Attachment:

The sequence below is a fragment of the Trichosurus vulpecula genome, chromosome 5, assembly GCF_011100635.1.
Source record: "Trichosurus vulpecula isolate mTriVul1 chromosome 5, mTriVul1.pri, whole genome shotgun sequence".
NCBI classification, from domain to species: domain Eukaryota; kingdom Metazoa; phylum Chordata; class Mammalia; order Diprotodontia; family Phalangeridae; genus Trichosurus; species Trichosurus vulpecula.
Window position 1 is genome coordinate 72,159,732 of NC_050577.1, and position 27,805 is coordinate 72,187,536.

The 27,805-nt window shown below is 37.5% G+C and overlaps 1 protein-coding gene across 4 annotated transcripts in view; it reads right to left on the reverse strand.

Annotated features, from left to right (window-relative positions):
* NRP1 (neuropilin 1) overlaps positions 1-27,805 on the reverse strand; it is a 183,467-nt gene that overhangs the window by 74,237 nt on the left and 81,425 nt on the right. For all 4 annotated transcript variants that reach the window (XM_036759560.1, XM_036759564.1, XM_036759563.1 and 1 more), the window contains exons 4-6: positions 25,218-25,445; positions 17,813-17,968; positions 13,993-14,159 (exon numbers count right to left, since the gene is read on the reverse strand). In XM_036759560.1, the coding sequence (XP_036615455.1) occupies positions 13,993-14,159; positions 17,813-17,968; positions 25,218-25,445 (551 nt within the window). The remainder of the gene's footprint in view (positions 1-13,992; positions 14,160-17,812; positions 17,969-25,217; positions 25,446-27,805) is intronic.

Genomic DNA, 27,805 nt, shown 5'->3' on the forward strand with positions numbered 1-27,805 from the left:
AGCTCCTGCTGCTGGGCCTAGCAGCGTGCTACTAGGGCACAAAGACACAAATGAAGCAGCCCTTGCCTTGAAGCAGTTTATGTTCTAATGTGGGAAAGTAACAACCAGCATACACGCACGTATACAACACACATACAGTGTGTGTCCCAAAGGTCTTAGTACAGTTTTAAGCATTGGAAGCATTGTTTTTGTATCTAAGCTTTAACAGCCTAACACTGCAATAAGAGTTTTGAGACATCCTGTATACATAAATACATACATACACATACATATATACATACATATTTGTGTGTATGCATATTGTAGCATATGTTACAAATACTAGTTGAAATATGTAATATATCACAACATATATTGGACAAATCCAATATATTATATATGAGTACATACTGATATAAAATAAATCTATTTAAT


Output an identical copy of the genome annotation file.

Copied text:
The sequence below is a fragment of the Trichosurus vulpecula genome, chromosome 5, assembly GCF_011100635.1.
Source record: "Trichosurus vulpecula isolate mTriVul1 chromosome 5, mTriVul1.pri, whole genome shotgun sequence".
NCBI classification, from domain to species: domain Eukaryota; kingdom Metazoa; phylum Chordata; class Mammalia; order Diprotodontia; family Phalangeridae; genus Trichosurus; species Trichosurus vulpecula.
Window position 1 is genome coordinate 72,159,732 of NC_050577.1, and position 27,805 is coordinate 72,187,536.

The 27,805-nt window shown below is 37.5% G+C and overlaps 1 protein-coding gene across 4 annotated transcripts in view; it reads right to left on the reverse strand.

Annotated features, from left to right (window-relative positions):
* NRP1 (neuropilin 1) overlaps positions 1-27,805 on the reverse strand; it is a 183,467-nt gene that overhangs the window by 74,237 nt on the left and 81,425 nt on the right. For all 4 annotated transcript variants that reach the window (XM_036759560.1, XM_036759564.1, XM_036759563.1 and 1 more), the window contains exons 4-6: positions 25,218-25,445; positions 17,813-17,968; positions 13,993-14,159 (exon numbers count right to left, since the gene is read on the reverse strand). In XM_036759560.1, the coding sequence (XP_036615455.1) occupies positions 13,993-14,159; positions 17,813-17,968; positions 25,218-25,445 (551 nt within the window). The remainder of the gene's footprint in view (positions 1-13,992; positions 14,160-17,812; positions 17,969-25,217; positions 25,446-27,805) is intronic.

Genomic DNA, 27,805 nt, shown 5'->3' on the forward strand with positions numbered 1-27,805 from the left:
AGCTCCTGCTGCTGGGCCTAGCAGCGTGCTACTAGGGCACAAAGACACAAATGAAGCAGCCCTTGCCTTGAAGCAGTTTATGTTCTAATGTGGGAAAGTAACAACCAGCATACACGCACGTATACAACACACATACAGTGTGTGTCCCAAAGGTCTTAGTACAGTTTTAAGCATTGGAAGCATTGTTTTTGTATCTAAGCTTTAACAGCCTAACACTGCAATAAGAGTTTTGAGACATCCTGTATACATAAATACATACATACACATACATATATACATACATATTTGTGTGTATGCATATTGTAGCATATGTTACAAATACTAGTTGAAATATGTAATATATCACAACATATATTGGACAAATCCAATATATTATATATGAGTACATACTGATATAAAATAAATCTATTTAAT